Let's tackle a not-so-fun yet important topic: recent CPP contribution changes that will impact self-employed Canadians the most (this includes you side hustler, freelancer and subcontractor).
With the cost of doing business rising because of so many factors like inflation and interest rates, it's wise to understand these changes and how they will impact you.
So here we go, we're going to cut through the complexity to explain why you should care about these changes and how they impact your bottom line.
How CPP Contributions Work for Self-Employed Canadians: A Straightforward Guide
Contribution Based on Net Income: You'll contribute to the CPP based on your net business income and any other net income, after deducting business expenses and other eligible deductions such as RRSP contributions.
Contribution Rates: For 2023, the contribution rate is 11.9% of your net income, up to the Year's Maximum Pensionable Earnings (YMPE). These amounts have been rising quickly up from just 9.9% 5 years ago.
Years Maximum Pensionable Earnings (YMPE): Right now you are tempted to stop reading, there's nothing that could sound as dry and boring as YMPE… BUT this part matters. The YMPE is the maximum amount you have to pay CPP on for that year. For instance, if the YMPE is $66,600 and your net income is $75,000 you pay CPP on only $66,600 in income. If your income is $45,000 you pay CPP on $45,000.
Along with CPP rates increasing over the last 5 years, so too has the YMPE from $55,900 in 2018 to $66,600 for 2023. That means you pay that 11.9% on over $10,000 more income now than you did in 2018. This is a tricky way that our CPP contributions are increased without the splashy announcements of rate increases.
New Changes in 2024: Starting in 2024, a second contribution rate will apply. Let's consider this YMPE's long lost older cousin. If your income exceeds the YMPE, you'll contribute an additional 8% on the excess amount, up to the Year's Additional Maximum Pensionable Earnings (YAMPE). Gotta love the acronyms…
So in 2024 we have not only a YMPE to consider but now also a YAMPE. The YAMPE for 2024 is $73,200 and for 2025 is estimated at $79,400. Notice that big jump? Again - these maximum amounts don't get the press headlines big rate hikes get. They are a slippery way to increase contributions and the amount of CPP you owe at tax time.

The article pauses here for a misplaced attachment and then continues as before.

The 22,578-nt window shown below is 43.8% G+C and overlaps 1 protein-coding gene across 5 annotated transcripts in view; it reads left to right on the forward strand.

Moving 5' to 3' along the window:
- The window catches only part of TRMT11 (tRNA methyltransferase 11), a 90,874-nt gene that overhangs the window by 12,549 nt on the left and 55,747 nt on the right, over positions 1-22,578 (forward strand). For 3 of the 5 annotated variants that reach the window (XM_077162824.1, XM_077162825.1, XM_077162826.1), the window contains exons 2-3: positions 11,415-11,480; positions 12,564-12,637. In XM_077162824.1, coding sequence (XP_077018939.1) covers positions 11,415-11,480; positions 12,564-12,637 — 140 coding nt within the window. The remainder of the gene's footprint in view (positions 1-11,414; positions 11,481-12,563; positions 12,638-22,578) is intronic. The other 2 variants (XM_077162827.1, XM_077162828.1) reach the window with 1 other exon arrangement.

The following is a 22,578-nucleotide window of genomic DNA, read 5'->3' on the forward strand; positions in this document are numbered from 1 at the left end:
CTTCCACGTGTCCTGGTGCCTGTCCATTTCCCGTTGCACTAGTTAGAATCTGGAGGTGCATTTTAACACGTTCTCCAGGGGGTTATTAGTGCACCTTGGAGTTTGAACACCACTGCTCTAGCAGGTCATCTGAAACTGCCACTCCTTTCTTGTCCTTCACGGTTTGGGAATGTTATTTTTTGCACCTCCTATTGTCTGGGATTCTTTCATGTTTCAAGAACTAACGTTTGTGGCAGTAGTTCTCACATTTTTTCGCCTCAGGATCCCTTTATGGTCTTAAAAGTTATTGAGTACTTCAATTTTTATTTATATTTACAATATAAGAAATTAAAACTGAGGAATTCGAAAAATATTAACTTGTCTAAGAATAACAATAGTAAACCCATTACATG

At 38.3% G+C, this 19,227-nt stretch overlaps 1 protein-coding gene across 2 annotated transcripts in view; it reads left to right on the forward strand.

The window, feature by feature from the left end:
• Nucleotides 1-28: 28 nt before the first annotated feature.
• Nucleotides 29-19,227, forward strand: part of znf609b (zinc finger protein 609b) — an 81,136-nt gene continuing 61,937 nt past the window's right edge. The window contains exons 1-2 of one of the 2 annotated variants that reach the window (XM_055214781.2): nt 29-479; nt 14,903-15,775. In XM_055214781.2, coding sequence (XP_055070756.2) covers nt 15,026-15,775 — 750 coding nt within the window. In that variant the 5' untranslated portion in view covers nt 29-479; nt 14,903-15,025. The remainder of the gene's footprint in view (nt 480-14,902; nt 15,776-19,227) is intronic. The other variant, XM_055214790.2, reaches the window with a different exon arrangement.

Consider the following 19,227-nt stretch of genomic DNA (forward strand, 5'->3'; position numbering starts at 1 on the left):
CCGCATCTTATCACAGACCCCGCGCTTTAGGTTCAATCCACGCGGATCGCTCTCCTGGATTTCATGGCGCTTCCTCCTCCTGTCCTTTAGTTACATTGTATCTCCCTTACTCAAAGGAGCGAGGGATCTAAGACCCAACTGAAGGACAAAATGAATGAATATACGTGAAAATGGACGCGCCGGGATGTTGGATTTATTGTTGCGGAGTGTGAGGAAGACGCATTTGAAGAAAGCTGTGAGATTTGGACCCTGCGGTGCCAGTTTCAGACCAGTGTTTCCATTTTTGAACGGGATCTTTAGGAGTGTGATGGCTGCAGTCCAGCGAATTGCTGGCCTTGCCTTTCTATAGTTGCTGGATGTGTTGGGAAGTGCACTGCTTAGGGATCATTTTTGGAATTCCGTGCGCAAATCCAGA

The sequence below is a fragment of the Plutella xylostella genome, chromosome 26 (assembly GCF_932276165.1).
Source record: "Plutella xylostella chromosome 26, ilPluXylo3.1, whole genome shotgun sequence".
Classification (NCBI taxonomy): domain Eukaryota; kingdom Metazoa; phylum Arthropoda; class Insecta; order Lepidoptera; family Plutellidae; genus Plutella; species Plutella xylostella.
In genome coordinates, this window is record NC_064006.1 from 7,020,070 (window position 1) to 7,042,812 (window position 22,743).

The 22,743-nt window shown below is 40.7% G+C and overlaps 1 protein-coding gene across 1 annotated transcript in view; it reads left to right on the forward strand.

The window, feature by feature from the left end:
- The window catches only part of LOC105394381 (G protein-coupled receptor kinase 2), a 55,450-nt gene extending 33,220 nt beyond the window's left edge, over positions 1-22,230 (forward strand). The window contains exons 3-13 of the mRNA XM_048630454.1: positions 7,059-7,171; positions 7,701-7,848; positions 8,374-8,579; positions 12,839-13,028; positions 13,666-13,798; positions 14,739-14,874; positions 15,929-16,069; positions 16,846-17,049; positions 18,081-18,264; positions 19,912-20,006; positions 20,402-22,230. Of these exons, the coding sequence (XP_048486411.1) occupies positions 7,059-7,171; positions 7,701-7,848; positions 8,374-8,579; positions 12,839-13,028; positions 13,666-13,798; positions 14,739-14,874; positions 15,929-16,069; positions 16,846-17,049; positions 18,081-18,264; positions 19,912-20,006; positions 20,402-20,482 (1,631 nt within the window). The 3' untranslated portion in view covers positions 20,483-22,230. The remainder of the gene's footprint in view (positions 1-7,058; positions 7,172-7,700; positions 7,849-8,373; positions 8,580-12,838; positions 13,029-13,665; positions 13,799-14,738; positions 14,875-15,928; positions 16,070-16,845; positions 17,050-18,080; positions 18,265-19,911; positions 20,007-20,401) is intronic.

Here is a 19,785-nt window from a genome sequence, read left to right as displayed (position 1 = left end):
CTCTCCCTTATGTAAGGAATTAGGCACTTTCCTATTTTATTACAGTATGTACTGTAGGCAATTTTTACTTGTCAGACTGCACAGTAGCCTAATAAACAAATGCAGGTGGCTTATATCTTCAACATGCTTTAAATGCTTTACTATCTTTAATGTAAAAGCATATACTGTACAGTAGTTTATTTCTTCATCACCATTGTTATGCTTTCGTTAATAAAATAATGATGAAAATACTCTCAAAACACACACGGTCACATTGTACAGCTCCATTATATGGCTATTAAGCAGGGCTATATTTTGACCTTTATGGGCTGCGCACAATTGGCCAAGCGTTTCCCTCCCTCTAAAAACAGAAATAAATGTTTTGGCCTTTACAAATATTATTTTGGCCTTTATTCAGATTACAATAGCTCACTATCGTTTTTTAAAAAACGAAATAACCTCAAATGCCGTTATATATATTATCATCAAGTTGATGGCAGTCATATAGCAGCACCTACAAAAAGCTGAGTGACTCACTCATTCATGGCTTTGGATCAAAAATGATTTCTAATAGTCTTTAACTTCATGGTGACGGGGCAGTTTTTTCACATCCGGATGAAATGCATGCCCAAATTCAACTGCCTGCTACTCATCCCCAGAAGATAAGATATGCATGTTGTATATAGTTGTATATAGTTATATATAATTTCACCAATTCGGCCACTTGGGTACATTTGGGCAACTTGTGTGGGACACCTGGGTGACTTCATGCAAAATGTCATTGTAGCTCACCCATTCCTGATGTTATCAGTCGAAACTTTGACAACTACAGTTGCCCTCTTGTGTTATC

To follow through our example from above, if you made $75,000 as a self-employed person in 2024 you would pay:
YMPE $68,500 less $3500 basic exemption at 11.9% = $7,735
+YAMPE $73,200 (the lower of the YAMPE or your income) less $68,500 at 8% = $376
Total CPP 2024 = $8,111
Total CPP 2023 = $7,509
That's an increase in CPP of $602 over just one year with another big increase coming in 2025. Unfortunately we can't quantify this because the YMPE for 2025 hasn't been released yet BUT the YAMPE is 8.5% higher in 2025 vs 2024 so it will certainly be significantly more money.
Tax Credits and Deductions: Fortunately, you can claim a 15% non-refundable tax credit on the base CPP contributions and a tax deduction on the enhanced portion of your contributions.
Do these increases apply to employment income as well? Yes, they do. However as an employee your employer pays half of your CPP contributions which is a big help. If you are paying yourself as an employee out of a business that is incorporated the corporation will pay half and you will personally pay the other half as a payroll source remittance.
If your income is lower than the YMPE you don't have to worry as these changes will not impact you. The basic rate for 2023 will stay the same in 2024.
So, what can you do in light of these CPP changes? The best approach is to fully understand and prepare for them. Knowledge is power here – knowing how these increases affect you allows for smarter financial planning. We've seen first hand buzz online about incorporation as a solution. We caution you with this strategy as it's crucial to weigh this option carefully. Each choice has its implications, and what works for one may not be the best for another. Stay informed, consider your unique situation, plan accordingly and seek professional advice when unsure.
For a more detailed understanding of what incorporation means for you, especially in the context of CPP and many of the other factors you need to consider, take a look at our one-hour mini-course and custom calculator Should I Incorporate? It's designed to help you make a well-informed decision.
As we wrap up, it's really important to keep on top of these CPP contribution increases, especially now when everything else is getting pricier. It boils down to making smart decisions that fit both what you need right now and what you're aiming for in the future. The main thing is to make choices that are good for your financial health.
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Wishing you success in your business,
- Martina + Ashli
Date published: December 13, 2023
Disclaimer - The information provided in this blog is general in nature and solely for educational purposes. Readers use and implementation of the information comes at their own risk and is their own responsibility.